Cancer begins heaven knows when. But for most people it announces itself with a jolt of a diagnosis, followed by various treatments, sidelined plans, lousy side effects, medical bills, leaves of absence, recovery and hope for remission.

It’s a lot for patients, family members and health practitioners to discuss, whichever direction the wild ride takes. And there’s no single good way to start that conversation, say two Chapman University professors. So they’ve written a guide, weaving in not just evidence-based research on health communication, but also their stories and poetry from writers who’ve sat through their own uncomfortable moments in doctors’ offices.

The result is “Conversing with Cancer: How to Ask Questions, Find and Share Information, and Make the Best Decisions” by Lisa Sparks, Ph.D., professor and dean of the School of Communication, and Anna Leahy, Ph.D., professor and director of the MFA in Creative Writing program. Their 12 themed chapters address a range of communication issues in health care and cancer in particular, from Internet overload to the demands of ongoing caregiving. A poem opens each chapter.

Research and Advice

The authors wrote the book with health professionals and advanced communication studies students in mind. They discuss research into the ways different cultures and demographics deal with conversations around health and disease. But they also share personal insights from their own experience as caregivers to parents diagnosed with cancer and weave in the stories of others, giving the work a textbook-for-all sensibility.

“I really hope it gets in the hands of patients and families who need it and that it gets beyond the classroom,” Sparks says.

Sparks’ considerable research and published writing in the area of cancer communication inform several chapters. For example, in a section on culture and cancer care, she describes study findings indicating that less educated patients were not accessing online cancer information.

Her work in this area reaches back to 2002, when she was awarded a fellowship at the National Cancer Institute, making her the first Cancer Communication Fellow within the National Institutes of Health. Just a few years prior, her father had died of lung cancer.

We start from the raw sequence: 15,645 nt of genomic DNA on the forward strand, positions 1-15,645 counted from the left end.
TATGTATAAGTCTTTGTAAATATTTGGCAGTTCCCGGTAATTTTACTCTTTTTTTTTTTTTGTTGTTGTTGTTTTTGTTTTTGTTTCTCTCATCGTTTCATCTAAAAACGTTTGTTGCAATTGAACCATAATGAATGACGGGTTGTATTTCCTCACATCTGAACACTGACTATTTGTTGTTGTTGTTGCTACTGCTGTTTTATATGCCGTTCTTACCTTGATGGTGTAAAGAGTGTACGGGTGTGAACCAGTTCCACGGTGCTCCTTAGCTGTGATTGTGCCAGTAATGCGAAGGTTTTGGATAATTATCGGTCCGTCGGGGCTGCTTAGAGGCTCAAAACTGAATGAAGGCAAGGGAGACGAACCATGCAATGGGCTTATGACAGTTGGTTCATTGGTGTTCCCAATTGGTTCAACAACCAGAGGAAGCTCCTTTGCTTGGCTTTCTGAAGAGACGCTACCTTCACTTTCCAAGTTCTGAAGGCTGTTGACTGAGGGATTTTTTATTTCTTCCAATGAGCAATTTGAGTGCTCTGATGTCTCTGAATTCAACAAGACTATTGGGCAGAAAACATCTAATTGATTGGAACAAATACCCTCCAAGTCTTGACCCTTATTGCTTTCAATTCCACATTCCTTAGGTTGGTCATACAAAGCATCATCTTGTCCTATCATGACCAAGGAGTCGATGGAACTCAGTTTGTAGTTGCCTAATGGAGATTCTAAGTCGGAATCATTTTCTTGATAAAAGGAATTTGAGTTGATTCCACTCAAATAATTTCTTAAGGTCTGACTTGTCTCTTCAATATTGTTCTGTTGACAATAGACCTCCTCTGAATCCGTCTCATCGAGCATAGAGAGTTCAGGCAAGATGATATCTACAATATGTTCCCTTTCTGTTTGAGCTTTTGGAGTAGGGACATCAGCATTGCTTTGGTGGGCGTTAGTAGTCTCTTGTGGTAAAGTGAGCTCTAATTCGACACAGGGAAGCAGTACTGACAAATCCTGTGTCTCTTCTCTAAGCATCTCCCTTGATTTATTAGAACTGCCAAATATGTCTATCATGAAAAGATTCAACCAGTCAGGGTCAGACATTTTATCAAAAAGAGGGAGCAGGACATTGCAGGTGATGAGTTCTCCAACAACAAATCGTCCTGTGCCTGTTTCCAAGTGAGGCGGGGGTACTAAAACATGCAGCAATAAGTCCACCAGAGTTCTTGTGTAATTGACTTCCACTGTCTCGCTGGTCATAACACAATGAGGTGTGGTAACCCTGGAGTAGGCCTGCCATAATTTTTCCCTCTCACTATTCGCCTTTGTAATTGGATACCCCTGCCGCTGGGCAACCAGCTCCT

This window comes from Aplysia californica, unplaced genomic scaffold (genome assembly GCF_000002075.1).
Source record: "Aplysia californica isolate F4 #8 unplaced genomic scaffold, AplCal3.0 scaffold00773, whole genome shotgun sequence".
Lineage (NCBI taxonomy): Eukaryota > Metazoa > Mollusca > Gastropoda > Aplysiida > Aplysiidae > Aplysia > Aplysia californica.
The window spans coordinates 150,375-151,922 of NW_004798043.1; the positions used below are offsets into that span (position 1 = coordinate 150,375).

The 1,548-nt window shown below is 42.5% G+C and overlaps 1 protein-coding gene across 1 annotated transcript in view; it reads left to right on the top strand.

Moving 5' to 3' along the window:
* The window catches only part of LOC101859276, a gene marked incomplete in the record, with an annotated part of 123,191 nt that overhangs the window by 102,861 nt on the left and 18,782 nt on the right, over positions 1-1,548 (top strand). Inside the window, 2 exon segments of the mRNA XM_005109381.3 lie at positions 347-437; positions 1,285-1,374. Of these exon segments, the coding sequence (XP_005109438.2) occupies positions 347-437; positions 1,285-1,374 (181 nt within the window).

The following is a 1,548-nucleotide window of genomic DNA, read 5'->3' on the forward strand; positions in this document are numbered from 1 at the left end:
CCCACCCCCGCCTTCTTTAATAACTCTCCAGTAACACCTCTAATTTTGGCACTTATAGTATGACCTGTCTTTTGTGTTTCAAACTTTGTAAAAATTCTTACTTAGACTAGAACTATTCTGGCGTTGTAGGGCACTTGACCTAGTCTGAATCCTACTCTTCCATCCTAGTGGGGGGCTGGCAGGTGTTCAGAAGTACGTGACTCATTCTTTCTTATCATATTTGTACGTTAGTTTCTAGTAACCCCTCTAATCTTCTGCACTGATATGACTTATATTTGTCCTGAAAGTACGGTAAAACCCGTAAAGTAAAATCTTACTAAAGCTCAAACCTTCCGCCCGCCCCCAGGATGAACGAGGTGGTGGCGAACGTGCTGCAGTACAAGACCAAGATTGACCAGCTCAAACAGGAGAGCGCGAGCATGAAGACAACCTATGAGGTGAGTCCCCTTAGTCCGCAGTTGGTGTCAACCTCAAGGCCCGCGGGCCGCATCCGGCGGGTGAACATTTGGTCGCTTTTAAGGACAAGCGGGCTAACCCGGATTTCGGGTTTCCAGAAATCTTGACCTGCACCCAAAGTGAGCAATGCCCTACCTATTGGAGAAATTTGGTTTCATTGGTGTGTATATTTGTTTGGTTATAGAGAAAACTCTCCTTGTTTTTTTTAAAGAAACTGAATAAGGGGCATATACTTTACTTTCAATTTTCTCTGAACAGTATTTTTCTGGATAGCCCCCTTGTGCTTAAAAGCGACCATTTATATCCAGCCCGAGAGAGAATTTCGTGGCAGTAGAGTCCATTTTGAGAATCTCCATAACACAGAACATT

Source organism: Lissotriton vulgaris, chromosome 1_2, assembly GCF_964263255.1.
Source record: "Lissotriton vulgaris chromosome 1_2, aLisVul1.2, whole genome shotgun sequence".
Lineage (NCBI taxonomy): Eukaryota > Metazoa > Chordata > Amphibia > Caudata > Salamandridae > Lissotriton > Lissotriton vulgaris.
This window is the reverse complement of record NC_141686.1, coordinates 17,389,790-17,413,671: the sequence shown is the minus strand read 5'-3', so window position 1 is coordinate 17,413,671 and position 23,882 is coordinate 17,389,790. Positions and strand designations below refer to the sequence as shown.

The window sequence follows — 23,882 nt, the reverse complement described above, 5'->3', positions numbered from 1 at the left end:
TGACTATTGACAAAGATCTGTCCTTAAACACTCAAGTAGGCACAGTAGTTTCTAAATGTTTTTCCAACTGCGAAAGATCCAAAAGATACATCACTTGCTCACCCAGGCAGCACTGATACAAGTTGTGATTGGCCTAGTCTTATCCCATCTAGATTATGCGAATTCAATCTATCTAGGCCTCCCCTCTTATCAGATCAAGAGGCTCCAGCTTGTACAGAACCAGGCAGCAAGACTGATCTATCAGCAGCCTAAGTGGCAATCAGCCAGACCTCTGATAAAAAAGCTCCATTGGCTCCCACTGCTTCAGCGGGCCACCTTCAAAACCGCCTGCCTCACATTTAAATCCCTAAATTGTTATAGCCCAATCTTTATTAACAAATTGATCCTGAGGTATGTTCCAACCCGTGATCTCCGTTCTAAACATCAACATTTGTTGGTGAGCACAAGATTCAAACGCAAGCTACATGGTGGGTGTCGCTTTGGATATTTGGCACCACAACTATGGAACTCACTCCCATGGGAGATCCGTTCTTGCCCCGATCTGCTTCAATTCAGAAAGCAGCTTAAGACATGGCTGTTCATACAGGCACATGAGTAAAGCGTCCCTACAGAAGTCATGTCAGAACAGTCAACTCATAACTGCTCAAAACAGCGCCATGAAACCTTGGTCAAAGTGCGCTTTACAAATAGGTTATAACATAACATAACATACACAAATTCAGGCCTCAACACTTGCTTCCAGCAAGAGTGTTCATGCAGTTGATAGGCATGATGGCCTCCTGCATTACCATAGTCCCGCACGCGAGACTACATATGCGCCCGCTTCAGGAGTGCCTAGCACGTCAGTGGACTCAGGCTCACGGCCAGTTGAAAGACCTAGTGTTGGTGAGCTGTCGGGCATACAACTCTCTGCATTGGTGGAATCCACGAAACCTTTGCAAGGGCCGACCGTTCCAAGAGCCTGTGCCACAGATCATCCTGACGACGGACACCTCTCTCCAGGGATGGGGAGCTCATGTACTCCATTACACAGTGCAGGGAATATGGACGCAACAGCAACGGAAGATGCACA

“I was living it. I was already writing about health communication. So I knew that at some point I was going to move to the cancer context when I was emotionally ready,” she says.

Likewise, Leahy brought personal experiences to the book, published as part of the Language as Social Action series from Peter Lang. Both her parents died of cancer, and her father’s initial diagnosis hit when she was a young teenager. In a section describing how to talk to children about a loved one’s illness, Leahy’s childhood experience serves as an example of how parents can be forthright but not overwhelming.

“It covers real-life situations and it has real-life applications, which was important to me,” Leahy says.

Patient-Centered Care

They also shaped the book to fit a health care trend that they say increasingly welcomes the patient as a partner in treatment, rather than just a case number moving through the medical system. So there are stories and narratives from several patients who discuss both strategies and feelings – a humorous blog for one, a distain for cheerful “battle” metaphors for another.

Such stories probably won’t likely change treatment decisions, but they are helpful reminders to health professionals that each patient brings a unique background to the process and honoring that can help patients weather the experience better, the authors say.

“Medicine is really shifting from a biomedical model to a patient-centered care model. And so this book takes that approach,” Sparks said.

Poetry and Cancer

And why the poetry?

“Poetry is an area of language that we turn to when we struggle to communicate what we’re thinking or feeling,” Leahy says. “And a cancer diagnosis, or going through treatment, that’s an experience for which we don’t have adequate language. So I think poetry is a natural place for us to turn when we’re figuring out how to communicate about cancer.”

Many of the poetic selections focus on defining moments, such as the laughable paper gowns in exam rooms. Or as poet Karen Paul Holmes writes, the moment when you hear a sister’s voice on the phone calling to report lab results and “you know before you know.”

This may be new territory for many students who come to the book in a health communication course, Sparks says. But probably not in the years to come, and certainly not as health professionals. In the U.S., approximately 40 out of 100 men and 38 out of 100 women will develop cancer during their lifetime, according to the American Cancer Society.

“When the opportunity comes up in their job as a health communication person, they can take into account that this is a real person, not just cancer and CT scans and the protocols,” she says. “And they’ll better understand how they can talk with them and find the best way forward that matches the biomedical model with their own real-life situation.”

Display image at top/Lisa Sparks, Ph.D., left, and Anna Leahy, Ph.D. (Photo/Livi Dom ’20)